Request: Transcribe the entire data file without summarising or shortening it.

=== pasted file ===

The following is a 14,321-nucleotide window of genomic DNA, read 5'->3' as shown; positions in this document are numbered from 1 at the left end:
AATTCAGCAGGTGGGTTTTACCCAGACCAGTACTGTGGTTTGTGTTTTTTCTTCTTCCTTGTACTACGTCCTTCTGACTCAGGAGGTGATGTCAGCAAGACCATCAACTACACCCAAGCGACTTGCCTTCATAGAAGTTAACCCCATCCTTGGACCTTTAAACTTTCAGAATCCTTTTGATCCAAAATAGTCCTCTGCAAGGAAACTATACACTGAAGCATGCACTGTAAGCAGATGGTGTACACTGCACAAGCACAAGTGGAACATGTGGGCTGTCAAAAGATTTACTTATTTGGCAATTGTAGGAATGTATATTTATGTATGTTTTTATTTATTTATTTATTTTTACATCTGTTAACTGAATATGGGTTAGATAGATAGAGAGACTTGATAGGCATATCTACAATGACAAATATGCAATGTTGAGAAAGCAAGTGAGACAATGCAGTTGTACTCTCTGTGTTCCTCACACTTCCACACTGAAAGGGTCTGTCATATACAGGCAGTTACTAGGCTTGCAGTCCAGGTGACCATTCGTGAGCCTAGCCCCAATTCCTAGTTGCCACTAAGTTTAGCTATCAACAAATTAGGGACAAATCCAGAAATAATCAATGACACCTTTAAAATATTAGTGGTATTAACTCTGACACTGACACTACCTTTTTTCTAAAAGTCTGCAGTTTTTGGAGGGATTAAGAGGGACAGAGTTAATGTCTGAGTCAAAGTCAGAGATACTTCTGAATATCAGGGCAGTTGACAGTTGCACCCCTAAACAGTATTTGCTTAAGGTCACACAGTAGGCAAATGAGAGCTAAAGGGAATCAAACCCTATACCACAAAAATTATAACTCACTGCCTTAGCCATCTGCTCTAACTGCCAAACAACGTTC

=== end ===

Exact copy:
The following is a 14,321-nucleotide window of genomic DNA, read 5'->3' as shown; positions in this document are numbered from 1 at the left end:
AATTCAGCAGGTGGGTTTTACCCAGACCAGTACTGTGGTTTGTGTTTTTTCTTCTTCCTTGTACTACGTCCTTCTGACTCAGGAGGTGATGTCAGCAAGACCATCAACTACACCCAAGCGACTTGCCTTCATAGAAGTTAACCCCATCCTTGGACCTTTAAACTTTCAGAATCCTTTTGATCCAAAATAGTCCTCTGCAAGGAAACTATACACTGAAGCATGCACTGTAAGCAGATGGTGTACACTGCACAAGCACAAGTGGAACATGTGGGCTGTCAAAAGATTTACTTATTTGGCAATTGTAGGAATGTATATTTATGTATGTTTTTATTTATTTATTTATTTTTACATCTGTTAACTGAATATGGGTTAGATAGATAGAGAGACTTGATAGGCATATCTACAATGACAAATATGCAATGTTGAGAAAGCAAGTGAGACAATGCAGTTGTACTCTCTGTGTTCCTCACACTTCCACACTGAAAGGGTCTGTCATATACAGGCAGTTACTAGGCTTGCAGTCCAGGTGACCATTCGTGAGCCTAGCCCCAATTCCTAGTTGCCACTAAGTTTAGCTATCAACAAATTAGGGACAAATCCAGAAATAATCAATGACACCTTTAAAATATTAGTGGTATTAACTCTGACACTGACACTACCTTTTTTCTAAAAGTCTGCAGTTTTTGGAGGGATTAAGAGGGACAGAGTTAATGTCTGAGTCAAAGTCAGAGATACTTCTGAATATCAGGGCAGTTGACAGTTGCACCCCTAAACAGTATTTGCTTAAGGTCACACAGTAGGCAAATGAGAGCTAAAGGGAATCAAACCCTATACCACAAAAATTATAACTCACTGCCTTAGCCATCTGCTCTAACTGCCAAACAACGTTC